Bethlehem, West Bank, May 25 (Reuters): Pope Francis made a surprise stop today at the wall Palestinians abhor as a symbol of Israeli oppression, and later invited Presidents from both sides of the divide to the Vatican to pray for peace.
In an image likely to become one of the most emblematic of his trip to the holy land, Francis rested his forehead against the concrete structure that separates Bethlehem from Jerusalem, and prayed silently.
Such imagery seemed likely to cause unease among Israel’s leaders, who say the barrier, erected 10 years ago during a spate of Palestinian suicide bombings, is needed to secure its security. Palestinians see it as a bid by Israel to partition off territory and grab land they want for their future state.
On the second leg of a three-day trip to West Asia, Francis delighted his Palestinian hosts by referring to the “state of Palestine”, giving support for their bid for full statehood recognition.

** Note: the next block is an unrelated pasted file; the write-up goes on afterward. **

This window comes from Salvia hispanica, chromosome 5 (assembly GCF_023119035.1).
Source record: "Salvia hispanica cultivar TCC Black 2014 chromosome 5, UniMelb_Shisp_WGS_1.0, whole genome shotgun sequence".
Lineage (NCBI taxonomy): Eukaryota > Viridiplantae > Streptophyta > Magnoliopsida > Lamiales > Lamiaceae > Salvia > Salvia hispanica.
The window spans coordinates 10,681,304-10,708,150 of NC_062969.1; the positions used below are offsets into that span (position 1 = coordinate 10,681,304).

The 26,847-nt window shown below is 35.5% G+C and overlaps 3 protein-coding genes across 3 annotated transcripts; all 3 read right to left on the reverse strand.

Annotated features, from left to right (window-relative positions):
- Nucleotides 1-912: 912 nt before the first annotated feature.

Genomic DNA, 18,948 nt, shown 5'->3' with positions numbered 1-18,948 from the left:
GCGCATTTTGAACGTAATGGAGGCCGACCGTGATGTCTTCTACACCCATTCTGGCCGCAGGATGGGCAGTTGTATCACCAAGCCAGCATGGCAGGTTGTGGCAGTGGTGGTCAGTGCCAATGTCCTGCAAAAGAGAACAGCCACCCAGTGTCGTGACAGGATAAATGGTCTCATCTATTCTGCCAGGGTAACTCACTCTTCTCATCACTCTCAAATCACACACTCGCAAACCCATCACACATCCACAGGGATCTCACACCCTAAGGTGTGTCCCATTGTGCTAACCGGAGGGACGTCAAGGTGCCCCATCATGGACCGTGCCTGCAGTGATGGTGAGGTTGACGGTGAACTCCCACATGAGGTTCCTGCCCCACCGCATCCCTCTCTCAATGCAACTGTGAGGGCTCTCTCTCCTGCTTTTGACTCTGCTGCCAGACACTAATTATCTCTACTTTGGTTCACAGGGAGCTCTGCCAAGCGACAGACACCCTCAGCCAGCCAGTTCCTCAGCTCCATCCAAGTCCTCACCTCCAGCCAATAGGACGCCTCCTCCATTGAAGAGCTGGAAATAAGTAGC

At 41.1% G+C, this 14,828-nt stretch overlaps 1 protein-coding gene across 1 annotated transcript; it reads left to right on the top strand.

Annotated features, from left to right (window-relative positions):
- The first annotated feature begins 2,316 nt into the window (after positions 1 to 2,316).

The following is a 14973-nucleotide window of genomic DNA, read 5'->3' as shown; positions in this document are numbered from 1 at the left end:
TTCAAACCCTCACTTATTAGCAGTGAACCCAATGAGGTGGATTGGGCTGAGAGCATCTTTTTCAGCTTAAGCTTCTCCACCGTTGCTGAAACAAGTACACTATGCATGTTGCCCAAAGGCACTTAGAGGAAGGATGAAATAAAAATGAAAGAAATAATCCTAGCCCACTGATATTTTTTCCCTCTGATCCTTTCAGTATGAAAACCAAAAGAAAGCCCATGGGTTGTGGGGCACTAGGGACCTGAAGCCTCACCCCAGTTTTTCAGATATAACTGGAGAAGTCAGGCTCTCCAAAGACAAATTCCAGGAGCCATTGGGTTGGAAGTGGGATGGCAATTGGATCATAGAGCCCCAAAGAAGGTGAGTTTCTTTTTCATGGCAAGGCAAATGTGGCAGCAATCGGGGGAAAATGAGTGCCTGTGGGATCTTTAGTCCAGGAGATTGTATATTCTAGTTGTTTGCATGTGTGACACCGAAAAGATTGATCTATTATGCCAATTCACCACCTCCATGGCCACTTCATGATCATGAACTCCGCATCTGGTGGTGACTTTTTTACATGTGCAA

But, speaking at the birthplace of Jesus in the Palestinian-run city of Bethlehem in the Israeli-occupied West Bank, he made clear that a negotiated accord was needed, calling on leaders from both sides to overcome their divisions.
Francis invited the Israeli and Palestinian Presidents to come to the Vatican to pray for an end to the enduring conflict.
“In this, the birthplace of the Prince of Peace, I wish to invite you, President Mahmoud Abbas, together with President Shimon Peres, to join me in heartfelt prayer to God for the gift of peace,” the Pope said at an open-air Mass in Bethlehem.
Peres and Abbas both accepted the invitation, their respective staff said. Palestinian official Hana Amira said the encounter would take place on June 6.
From Bethlehem, where the Pope also visited a Palestinian refugee camp, he flew to Tel Aviv airport where he was welcomed by Peres and Israel Prime Minister Benjamin Netanyahu, before flying back over the Judean hills to Jerusalem.